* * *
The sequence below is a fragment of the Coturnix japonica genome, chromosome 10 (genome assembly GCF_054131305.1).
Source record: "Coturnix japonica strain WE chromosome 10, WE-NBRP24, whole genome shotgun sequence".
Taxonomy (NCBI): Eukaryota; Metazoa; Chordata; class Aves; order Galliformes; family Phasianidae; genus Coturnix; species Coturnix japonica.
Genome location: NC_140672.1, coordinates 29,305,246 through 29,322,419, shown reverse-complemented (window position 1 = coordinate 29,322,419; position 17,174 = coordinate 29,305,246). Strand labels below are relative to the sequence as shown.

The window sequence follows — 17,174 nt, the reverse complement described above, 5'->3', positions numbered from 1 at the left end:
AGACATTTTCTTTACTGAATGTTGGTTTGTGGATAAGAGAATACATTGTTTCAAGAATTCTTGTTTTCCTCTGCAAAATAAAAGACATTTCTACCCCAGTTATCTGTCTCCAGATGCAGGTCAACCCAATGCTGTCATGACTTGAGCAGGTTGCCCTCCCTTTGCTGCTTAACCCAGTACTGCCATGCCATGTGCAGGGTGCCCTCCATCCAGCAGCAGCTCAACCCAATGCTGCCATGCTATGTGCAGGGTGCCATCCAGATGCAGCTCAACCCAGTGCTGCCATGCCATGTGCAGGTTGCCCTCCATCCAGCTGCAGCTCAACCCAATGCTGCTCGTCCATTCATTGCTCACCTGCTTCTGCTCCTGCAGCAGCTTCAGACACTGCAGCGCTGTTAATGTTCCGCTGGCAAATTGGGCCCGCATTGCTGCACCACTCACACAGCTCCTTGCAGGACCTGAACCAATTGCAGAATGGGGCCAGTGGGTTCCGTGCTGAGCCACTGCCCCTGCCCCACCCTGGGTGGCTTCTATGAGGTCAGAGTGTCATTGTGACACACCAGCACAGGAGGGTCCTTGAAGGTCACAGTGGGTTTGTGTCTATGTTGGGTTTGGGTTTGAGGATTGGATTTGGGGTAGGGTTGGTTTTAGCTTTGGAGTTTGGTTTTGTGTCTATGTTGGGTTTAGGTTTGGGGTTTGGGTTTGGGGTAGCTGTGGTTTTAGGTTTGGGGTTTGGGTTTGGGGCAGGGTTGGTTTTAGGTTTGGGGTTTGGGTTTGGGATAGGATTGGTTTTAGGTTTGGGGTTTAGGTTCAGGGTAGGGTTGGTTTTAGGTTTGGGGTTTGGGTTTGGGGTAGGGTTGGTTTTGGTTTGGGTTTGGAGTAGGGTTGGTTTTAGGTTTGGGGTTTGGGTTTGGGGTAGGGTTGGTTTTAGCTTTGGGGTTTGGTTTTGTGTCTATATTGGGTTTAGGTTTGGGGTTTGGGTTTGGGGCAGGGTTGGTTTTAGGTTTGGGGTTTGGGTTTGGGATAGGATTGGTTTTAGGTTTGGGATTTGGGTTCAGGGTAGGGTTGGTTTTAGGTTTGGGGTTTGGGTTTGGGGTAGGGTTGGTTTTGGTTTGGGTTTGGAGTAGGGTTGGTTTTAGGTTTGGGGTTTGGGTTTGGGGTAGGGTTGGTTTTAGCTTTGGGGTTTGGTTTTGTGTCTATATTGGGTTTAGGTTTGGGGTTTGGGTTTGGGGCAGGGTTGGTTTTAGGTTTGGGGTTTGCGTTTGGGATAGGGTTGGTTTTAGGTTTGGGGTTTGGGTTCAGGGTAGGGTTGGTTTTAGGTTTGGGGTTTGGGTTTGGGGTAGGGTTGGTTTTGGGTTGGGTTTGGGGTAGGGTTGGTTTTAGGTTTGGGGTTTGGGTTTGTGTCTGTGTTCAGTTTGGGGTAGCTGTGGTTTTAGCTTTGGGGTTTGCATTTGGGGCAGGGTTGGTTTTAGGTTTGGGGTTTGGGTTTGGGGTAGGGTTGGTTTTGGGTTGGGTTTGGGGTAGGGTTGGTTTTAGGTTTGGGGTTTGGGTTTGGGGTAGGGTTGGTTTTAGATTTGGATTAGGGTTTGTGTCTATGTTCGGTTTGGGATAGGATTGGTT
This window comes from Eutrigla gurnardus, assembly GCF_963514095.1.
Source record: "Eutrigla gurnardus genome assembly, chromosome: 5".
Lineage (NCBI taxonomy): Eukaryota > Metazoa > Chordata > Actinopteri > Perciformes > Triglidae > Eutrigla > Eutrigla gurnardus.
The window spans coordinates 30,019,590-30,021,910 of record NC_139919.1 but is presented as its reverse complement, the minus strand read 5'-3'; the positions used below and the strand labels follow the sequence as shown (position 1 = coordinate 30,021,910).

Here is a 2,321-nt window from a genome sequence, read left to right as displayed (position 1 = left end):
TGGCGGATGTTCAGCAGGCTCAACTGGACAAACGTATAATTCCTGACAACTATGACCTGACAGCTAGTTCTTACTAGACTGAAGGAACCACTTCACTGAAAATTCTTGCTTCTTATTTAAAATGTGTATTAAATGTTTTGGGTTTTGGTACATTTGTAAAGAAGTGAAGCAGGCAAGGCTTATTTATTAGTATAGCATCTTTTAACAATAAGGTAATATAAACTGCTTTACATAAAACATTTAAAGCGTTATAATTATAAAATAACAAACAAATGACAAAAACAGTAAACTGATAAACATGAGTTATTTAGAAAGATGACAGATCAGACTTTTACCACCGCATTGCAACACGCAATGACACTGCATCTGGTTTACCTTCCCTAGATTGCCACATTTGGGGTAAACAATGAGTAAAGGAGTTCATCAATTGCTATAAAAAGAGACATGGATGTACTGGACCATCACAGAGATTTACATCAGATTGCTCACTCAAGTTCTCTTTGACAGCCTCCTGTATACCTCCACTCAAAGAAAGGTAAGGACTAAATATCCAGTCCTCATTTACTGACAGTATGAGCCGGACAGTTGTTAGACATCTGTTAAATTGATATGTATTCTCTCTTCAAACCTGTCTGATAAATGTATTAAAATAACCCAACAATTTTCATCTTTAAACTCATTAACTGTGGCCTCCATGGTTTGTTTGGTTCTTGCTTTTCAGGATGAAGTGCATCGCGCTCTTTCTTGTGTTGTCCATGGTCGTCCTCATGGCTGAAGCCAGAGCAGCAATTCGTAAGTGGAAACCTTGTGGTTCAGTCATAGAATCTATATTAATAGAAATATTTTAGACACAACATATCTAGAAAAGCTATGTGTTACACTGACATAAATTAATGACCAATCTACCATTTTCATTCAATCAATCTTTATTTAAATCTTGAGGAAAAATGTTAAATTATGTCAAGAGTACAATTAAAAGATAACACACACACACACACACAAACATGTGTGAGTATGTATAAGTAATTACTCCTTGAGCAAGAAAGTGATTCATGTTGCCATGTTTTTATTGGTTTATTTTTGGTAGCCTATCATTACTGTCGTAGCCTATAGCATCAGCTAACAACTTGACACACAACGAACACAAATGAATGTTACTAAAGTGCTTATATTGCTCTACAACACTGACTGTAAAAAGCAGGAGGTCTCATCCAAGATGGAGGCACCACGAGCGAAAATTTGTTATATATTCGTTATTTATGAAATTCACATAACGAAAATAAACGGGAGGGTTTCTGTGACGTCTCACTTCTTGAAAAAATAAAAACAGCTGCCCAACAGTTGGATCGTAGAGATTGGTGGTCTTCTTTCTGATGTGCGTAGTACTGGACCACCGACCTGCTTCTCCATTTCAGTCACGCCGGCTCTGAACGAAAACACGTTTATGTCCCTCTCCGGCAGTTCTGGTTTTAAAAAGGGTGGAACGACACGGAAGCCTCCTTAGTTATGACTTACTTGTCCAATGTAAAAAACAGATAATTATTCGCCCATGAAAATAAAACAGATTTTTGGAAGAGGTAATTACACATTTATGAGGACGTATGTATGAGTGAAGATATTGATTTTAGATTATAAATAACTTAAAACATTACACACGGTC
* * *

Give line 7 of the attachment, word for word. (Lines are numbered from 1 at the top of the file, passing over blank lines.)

This window comes from Eutrigla gurnardus, assembly GCF_963514095.1.